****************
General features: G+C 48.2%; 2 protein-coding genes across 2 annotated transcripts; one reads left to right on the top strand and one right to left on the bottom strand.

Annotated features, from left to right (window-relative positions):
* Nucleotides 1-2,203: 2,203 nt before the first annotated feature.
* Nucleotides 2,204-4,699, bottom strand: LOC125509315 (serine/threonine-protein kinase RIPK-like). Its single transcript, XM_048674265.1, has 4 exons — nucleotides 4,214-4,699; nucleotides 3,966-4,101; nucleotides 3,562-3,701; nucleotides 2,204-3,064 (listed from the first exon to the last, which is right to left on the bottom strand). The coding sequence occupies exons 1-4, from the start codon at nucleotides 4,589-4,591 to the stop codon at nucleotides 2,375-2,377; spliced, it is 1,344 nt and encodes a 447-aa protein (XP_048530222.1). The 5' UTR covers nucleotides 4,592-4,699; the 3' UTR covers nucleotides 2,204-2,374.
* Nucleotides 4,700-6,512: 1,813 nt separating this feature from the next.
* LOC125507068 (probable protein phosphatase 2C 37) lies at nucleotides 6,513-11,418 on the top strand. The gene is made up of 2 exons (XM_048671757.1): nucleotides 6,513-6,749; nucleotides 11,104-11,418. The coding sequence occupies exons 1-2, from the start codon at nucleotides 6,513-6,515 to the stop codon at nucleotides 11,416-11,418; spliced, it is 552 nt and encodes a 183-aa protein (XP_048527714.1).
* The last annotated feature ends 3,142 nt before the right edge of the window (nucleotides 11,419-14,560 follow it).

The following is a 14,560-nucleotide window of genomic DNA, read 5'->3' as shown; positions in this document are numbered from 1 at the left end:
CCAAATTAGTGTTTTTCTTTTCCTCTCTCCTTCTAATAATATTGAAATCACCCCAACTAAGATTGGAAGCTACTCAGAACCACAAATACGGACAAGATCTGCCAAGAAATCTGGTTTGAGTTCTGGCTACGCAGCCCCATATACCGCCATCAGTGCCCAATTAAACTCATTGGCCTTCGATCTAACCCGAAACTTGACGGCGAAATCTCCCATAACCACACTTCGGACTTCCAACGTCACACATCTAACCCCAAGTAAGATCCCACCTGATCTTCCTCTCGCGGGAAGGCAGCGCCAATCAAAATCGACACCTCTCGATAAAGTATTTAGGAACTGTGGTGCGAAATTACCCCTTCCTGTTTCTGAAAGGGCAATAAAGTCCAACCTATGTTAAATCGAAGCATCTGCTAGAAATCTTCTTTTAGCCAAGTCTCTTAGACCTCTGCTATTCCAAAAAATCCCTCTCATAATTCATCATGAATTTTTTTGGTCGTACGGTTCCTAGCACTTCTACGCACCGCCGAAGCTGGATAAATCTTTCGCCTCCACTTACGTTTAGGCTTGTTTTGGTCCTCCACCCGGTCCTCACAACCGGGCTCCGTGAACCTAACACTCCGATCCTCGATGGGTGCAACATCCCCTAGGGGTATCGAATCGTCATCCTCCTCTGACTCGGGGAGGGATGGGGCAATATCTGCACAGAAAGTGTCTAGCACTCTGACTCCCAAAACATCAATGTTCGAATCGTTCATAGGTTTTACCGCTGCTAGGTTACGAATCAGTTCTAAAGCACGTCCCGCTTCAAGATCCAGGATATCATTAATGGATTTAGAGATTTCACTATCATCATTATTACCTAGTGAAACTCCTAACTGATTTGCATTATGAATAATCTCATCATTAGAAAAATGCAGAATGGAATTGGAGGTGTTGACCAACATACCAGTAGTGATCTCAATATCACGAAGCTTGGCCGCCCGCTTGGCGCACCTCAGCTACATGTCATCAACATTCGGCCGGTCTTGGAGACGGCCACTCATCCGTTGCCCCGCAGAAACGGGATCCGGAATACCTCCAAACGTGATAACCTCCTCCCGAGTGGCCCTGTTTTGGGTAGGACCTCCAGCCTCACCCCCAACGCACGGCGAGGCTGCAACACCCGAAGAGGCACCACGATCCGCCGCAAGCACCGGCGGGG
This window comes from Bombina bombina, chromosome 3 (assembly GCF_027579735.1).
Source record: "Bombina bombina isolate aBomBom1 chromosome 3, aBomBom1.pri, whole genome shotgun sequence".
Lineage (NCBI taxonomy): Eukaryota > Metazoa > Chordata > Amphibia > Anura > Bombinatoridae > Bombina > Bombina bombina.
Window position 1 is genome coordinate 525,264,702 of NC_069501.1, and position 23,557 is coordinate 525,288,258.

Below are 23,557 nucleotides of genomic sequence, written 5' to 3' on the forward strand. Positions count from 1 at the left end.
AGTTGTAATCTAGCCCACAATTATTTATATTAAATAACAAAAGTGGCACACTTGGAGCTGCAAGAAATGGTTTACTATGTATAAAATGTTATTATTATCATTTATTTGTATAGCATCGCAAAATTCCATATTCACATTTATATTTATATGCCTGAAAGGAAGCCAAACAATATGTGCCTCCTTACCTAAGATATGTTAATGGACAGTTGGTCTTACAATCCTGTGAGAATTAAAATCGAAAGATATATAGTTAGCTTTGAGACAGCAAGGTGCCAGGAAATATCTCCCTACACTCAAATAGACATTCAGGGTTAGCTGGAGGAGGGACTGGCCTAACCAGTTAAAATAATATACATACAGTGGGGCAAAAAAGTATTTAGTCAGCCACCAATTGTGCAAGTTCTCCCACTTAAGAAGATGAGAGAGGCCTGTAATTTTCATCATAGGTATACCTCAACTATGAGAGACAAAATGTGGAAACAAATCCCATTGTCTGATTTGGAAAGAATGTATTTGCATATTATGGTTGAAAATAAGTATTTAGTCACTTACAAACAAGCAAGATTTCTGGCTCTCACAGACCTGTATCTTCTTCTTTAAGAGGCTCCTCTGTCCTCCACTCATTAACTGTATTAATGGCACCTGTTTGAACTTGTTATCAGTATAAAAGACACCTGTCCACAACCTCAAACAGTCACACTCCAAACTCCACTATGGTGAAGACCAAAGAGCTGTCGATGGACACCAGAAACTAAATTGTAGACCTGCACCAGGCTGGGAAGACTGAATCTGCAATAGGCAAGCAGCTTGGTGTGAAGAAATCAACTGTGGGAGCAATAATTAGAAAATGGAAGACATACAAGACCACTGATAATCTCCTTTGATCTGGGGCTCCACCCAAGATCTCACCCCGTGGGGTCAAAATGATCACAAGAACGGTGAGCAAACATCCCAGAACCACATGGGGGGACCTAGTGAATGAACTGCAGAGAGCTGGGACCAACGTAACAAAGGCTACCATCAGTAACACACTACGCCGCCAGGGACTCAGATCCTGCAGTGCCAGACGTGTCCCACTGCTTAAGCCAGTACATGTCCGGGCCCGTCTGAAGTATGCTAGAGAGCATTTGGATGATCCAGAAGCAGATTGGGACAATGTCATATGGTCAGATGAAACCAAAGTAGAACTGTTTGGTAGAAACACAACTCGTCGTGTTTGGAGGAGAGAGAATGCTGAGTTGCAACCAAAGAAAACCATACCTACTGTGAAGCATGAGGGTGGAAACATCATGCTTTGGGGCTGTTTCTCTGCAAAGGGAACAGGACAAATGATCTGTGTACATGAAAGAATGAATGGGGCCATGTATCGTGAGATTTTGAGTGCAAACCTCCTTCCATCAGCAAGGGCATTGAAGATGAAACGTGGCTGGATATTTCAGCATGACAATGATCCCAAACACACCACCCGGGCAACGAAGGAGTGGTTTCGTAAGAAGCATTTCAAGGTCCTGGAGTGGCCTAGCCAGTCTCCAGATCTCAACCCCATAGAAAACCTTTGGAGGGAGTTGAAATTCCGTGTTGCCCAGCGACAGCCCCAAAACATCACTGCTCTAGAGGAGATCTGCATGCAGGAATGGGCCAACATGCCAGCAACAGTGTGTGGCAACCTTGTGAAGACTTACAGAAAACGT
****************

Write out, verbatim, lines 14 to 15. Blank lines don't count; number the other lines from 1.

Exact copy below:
Below are 23,557 nucleotides of genomic sequence, written 5' to 3' on the forward strand. Positions count from 1 at the left end.
AGTTGTAATCTAGCCCACAATTATTTATATTAAATAACAAAAGTGGCACACTTGGAGCTGCAAGAAATGGTTTACTATGTATAAAATGTTATTATTATCATTTATTTGTATAGCATCGCAAAATTCCATATTCACATTTATATTTATATGCCTGAAAGGAAGCCAAACAATATGTGCCTCCTTACCTAAGATATGTTAATGGACAGTTGGTCTTACAATCCTGTGAGAATTAAAATCGAAAGATATATAGTTAGCTTTGAGACAGCAAGGTGCCAGGAAATATCTCCCTACACTCAAATAGACATTCAGGGTTAGCTGGAGGAGGGACTGGCCTAACCAGTTAAAATAATATACATACAGTGGGGCAAAAAAGTATTTAGTCAGCCACCAATTGTGCAAGTTCTCCCACTTAAGAAGATGAGAGAGGCCTGTAATTTTCATCATAGGTATACCTCAACTATGAGAGACAAAATGTGGAAACAAATCCCATTGTCTGATTTGGAAAGAATGTATTTGCATATTATGGTTGAAAATAAGTATTTAGTCACTTACAAACAAGCAAGATTTCTGGCTCTCACAGACCTGTATCTTCTTCTTTAAGAGGCTCCTCTGTCCTCCACTCATTAACTGTATTAATGGCACCTGTTTGAACTTGTTATCAGTATAAAAGACACCTGTCCACAACCTCAAACAGTCACACTCCAAACTCCACTATGGTGAAGACCAAAGAGCTGTCGATGGACACCAGAAACTAAATTGTAGACCTGCACCAGGCTGGGAAGACTGAATCTGCAATAGGCAAGCAGCTTGGTGTGAAGAAATCAACTGTGGGAGCAATAATTAGAAAATGGAAGACATACAAGACCACTGATAATCTCCTTTGATCTGGGGCTCCACCCAAGATCTCACCCCGTGGGGTCAAAATGATCACAAGAACGGTGAGCAAACATCCCAGAACCACATGGGGGGACCTAGTGAATGAACTGCAGAGAGCTGGGACCAACGTAACAAAGGCTACCATCAGTAACACACTACGCCGCCAGGGACTCAGATCCTGCAGTGCCAGACGTGTCCCACTGCTTAAGCCAGTACATGTCCGGGCCCGTCTGAAGTATGCTAGAGAGCATTTGGATGATCCAGAAGCAGATTGGGACAATGTCATATGGTCAGATGAAACCAAAGTAGAACTGTTTGGTAGAAACACAACTCGTCGTGTTTGGAGGAGAGAGAATGCTGAGTTGCAACCAAAGAAAACCATACCTACTGTGAAGCATGAGGGTGGAAACATCATGCTTTGGGGCTGTTTCTCTGCAAAGGGAACAGGACAAATGATCTGTGTACATGAAAGAATGAATGGGGCCATGTATCGTGAGATTTTGAGTGCAAACCTCCTTCCATCAGCAAGGGCATTGAAGATGAAACGTGGCTGGATATTTCAGCATGACAATGATCCCAAACACACCACCCGGGCAACGAAGGAGTGGTTTCGTAAGAAGCATTTCAAGGTCCTGGAGTGGCCTAGCCAGTCTCCAGATCTCAACCCCATAGAAAACCTTTGGAGGGAGTTGAAATTCCGTGTTGCCCAGCGACAGCCCCAAAACATCACTGCTCTAGAGGAGATCTGCATGCAGGAATGGGCCAACATGCCAGCAACAGTGTGTGGCAACCTTGTGAAGACTTACAGAAAACGT